Every agent should be keenly aware of where their clients are with respect to their service time, both minor league and major league. At the major league level, this knowledge lets the agent know when players are arbitration eligible, super 2 eligible, and free agent eligible. At the minor league level, it tells him when the player in his “40-man year,” the year when a team finally has to put him on the 40-man or risk losing him in the rule 5 draft. I have had a disproportionate amount of success in the MLB phase of the rule 5 draft, with David Herndon, Bobby Cassevah, Zach Kroenke, Carlos Monasterios, and Adrian Nieto in the MLB phase and Barret Browning in the Triple-A phase all reaching the major leagues. As you can see all but one of my clients were bullpen arms. Thus far, David Herndon has had the most success at the MLB level and is arbitration eligible in 2014 with 11 more days of service. He is not eligible for super 2 status again. (To be eligible for super 2 status, a player must have more than two but fewer than three years of service time and also rank in the top 22 percent of all second-year players in service time.)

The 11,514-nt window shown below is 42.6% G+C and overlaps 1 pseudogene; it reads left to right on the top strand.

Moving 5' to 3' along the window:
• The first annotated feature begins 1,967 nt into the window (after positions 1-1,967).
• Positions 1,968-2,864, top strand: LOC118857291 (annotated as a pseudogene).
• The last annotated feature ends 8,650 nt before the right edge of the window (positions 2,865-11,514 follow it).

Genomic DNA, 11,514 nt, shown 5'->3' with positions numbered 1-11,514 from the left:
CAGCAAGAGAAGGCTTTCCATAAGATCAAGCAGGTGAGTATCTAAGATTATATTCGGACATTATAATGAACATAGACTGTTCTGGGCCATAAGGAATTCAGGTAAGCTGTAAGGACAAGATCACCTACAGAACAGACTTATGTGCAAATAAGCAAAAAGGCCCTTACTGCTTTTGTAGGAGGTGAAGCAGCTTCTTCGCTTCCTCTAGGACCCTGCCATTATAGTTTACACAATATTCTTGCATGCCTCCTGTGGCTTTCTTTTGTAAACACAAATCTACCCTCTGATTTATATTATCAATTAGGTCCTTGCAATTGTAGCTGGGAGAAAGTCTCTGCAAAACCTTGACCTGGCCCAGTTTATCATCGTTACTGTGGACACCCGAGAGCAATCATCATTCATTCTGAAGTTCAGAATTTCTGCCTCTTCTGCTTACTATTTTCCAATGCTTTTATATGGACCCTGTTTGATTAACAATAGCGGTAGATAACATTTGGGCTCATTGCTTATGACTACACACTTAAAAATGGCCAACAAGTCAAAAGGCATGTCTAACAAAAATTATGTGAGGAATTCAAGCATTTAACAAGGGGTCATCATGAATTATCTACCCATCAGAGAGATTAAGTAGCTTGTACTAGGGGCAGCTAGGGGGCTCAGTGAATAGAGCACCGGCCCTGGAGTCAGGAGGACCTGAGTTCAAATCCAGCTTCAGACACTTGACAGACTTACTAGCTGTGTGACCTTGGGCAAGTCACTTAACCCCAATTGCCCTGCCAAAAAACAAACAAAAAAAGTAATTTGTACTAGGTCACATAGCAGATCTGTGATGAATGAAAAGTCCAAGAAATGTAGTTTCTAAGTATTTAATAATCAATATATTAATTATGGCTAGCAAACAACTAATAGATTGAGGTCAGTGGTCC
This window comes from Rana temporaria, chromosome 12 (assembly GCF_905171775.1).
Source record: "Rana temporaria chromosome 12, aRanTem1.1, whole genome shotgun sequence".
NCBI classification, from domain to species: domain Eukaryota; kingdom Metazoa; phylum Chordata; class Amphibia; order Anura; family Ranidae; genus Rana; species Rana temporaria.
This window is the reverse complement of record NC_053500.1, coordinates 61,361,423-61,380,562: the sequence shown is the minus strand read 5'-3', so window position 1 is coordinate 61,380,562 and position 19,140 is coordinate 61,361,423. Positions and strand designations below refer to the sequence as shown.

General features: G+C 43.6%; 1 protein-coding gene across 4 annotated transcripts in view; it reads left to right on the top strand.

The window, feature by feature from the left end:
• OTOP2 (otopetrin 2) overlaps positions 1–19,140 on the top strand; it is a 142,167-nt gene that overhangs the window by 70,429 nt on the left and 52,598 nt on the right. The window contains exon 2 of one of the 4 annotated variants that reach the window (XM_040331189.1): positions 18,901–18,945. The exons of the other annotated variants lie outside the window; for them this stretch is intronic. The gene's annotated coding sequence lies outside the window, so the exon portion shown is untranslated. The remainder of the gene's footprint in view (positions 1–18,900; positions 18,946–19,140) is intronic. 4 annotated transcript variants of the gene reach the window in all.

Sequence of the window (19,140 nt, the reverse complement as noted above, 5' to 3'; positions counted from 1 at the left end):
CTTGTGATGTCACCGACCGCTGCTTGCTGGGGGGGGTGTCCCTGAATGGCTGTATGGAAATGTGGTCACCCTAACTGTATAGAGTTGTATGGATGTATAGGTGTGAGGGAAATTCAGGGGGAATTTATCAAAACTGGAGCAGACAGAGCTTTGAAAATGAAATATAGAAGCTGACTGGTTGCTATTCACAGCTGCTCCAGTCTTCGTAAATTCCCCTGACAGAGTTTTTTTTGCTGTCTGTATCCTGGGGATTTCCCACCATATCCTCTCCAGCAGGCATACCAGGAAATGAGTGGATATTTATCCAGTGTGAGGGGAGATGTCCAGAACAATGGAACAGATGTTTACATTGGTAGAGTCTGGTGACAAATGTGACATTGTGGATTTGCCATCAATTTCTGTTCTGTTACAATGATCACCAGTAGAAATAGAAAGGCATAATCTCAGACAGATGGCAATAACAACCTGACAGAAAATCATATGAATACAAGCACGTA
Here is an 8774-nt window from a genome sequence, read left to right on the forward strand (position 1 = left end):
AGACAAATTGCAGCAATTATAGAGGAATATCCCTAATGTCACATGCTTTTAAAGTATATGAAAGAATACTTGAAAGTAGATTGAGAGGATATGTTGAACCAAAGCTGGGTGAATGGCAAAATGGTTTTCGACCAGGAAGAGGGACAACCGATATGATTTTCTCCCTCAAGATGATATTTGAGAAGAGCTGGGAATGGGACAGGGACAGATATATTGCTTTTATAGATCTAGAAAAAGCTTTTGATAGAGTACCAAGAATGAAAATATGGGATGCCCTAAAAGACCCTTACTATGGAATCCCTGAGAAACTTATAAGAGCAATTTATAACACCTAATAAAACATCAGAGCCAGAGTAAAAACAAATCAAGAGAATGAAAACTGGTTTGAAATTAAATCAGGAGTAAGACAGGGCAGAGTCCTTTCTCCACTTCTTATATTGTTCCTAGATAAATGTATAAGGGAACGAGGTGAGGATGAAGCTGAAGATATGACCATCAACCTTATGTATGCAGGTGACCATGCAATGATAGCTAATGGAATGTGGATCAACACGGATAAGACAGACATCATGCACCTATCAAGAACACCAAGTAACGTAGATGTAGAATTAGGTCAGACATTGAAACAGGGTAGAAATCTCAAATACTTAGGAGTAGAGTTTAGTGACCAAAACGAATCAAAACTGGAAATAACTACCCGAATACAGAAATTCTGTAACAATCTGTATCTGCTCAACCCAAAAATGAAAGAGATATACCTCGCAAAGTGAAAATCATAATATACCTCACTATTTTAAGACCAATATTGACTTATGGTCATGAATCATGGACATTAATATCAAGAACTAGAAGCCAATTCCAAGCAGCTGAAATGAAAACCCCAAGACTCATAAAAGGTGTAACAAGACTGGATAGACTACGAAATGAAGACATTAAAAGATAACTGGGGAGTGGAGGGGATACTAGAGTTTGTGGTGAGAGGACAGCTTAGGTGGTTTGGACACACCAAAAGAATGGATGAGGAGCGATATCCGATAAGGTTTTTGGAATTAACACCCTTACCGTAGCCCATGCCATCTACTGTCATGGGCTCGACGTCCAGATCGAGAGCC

In most instances, discussions with the parent club of the player take place once the minor league season ends. In some cases in which the club would like to retain the player, the club makes contact with the player’s agent. In other cases the agent calls the club trying to get a situation update. Players make next to nothing during their pre-free agent years, which means that the beginning of free agency is the first chance a minor league player has to make significant money.